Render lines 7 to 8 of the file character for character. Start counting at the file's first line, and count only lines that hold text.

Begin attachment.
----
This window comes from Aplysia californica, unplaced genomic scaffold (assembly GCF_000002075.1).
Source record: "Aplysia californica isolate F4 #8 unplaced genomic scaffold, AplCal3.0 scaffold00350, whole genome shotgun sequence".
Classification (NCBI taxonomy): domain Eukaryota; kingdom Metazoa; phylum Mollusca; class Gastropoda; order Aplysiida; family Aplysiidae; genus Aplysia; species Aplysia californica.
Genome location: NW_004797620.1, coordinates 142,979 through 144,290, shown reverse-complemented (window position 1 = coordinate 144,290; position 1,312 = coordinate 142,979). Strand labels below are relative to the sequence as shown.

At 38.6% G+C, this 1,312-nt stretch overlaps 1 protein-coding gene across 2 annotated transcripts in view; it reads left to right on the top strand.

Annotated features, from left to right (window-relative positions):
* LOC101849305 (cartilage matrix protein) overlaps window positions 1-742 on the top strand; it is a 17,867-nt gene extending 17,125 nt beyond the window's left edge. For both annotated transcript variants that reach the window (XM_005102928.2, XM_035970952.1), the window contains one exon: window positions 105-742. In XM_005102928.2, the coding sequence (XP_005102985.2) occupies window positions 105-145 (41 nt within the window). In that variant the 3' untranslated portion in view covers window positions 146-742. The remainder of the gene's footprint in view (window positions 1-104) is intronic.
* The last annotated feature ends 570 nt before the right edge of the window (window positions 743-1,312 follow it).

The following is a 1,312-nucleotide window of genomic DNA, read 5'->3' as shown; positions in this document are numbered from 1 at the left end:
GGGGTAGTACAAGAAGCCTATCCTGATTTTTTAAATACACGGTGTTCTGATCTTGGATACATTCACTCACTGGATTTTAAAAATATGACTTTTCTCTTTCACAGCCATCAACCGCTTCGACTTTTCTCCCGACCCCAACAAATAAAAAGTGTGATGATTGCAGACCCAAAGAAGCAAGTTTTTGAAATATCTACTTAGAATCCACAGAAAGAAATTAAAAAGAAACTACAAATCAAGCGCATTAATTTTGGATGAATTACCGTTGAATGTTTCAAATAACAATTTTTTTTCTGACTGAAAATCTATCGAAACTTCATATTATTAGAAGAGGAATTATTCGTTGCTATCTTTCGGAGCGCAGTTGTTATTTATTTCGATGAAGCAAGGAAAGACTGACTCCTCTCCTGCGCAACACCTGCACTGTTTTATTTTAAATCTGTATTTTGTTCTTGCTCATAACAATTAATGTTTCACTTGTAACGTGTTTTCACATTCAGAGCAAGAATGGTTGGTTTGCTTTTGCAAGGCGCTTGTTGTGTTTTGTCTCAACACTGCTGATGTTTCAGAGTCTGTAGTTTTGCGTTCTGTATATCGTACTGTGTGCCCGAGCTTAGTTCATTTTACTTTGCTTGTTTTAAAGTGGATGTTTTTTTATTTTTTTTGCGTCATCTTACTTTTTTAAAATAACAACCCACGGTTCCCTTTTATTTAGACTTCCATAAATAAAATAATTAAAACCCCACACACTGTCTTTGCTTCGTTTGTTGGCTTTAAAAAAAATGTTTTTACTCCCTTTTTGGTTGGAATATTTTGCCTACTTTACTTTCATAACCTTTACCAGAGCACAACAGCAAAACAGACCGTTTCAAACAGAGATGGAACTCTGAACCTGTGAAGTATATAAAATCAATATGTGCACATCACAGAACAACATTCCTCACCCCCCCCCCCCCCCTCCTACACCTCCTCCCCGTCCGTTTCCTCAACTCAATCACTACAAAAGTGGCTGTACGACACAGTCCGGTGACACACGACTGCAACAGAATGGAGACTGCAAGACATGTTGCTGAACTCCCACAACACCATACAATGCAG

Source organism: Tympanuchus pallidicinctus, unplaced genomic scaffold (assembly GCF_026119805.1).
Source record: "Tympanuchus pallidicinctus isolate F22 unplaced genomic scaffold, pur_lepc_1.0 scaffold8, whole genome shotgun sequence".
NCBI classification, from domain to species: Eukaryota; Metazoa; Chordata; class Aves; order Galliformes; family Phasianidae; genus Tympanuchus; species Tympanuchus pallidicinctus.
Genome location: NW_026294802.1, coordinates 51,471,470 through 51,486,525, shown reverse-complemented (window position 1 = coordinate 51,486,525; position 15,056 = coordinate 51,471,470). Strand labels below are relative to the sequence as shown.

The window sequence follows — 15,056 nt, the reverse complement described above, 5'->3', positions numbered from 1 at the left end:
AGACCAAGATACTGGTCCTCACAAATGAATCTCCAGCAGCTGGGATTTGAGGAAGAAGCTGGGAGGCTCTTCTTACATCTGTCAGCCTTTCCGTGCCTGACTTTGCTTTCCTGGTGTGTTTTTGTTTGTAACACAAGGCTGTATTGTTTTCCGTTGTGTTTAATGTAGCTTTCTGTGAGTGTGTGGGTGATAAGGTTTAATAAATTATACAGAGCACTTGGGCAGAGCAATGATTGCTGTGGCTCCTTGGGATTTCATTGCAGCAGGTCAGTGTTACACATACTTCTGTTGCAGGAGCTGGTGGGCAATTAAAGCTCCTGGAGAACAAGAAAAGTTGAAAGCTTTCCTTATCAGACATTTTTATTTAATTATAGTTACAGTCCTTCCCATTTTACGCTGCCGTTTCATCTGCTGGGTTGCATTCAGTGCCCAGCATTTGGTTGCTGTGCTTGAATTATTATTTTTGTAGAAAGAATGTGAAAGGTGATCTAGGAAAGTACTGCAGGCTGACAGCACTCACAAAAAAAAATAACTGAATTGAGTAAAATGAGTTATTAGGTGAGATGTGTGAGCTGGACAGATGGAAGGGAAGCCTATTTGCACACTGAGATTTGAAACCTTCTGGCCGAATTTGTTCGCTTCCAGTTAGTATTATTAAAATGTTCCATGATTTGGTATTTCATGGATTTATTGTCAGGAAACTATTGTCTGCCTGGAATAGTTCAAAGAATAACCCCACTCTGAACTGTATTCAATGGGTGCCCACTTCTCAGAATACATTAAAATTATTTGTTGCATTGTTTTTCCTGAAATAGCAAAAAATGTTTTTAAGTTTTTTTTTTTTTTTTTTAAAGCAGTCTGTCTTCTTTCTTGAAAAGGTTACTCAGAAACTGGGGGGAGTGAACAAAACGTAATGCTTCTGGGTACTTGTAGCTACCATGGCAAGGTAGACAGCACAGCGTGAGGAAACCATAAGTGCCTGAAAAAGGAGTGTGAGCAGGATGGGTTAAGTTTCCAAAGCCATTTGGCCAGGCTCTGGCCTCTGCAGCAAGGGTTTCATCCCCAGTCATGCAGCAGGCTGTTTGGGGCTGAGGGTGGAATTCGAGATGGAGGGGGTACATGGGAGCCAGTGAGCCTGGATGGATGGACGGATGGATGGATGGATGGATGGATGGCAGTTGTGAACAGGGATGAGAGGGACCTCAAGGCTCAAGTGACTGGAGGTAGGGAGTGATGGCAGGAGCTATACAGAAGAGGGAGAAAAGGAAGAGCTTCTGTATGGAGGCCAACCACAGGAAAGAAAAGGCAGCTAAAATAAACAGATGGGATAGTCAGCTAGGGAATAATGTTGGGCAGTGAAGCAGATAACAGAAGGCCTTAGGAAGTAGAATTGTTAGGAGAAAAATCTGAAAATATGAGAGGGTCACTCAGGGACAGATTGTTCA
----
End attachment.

* LOC101849305 (cartilage matrix protein) overlaps window positions 1-742 on the top strand; it is a 17,867-nt gene extending 17,125 nt beyond the window's left edge. For both annotated transcript variants that reach the window (XM_005102928.2, XM_035970952.1), the window contains one exon: window positions 105-742. In XM_005102928.2, the coding sequence (XP_005102985.2) occupies window positions 105-145 (41 nt within the window). In that variant the 3' untranslated portion in view covers window positions 146-742. The remainder of the gene's footprint in view (window positions 1-104) is intronic.
* The last annotated feature ends 570 nt before the right edge of the window (window positions 743-1,312 follow it).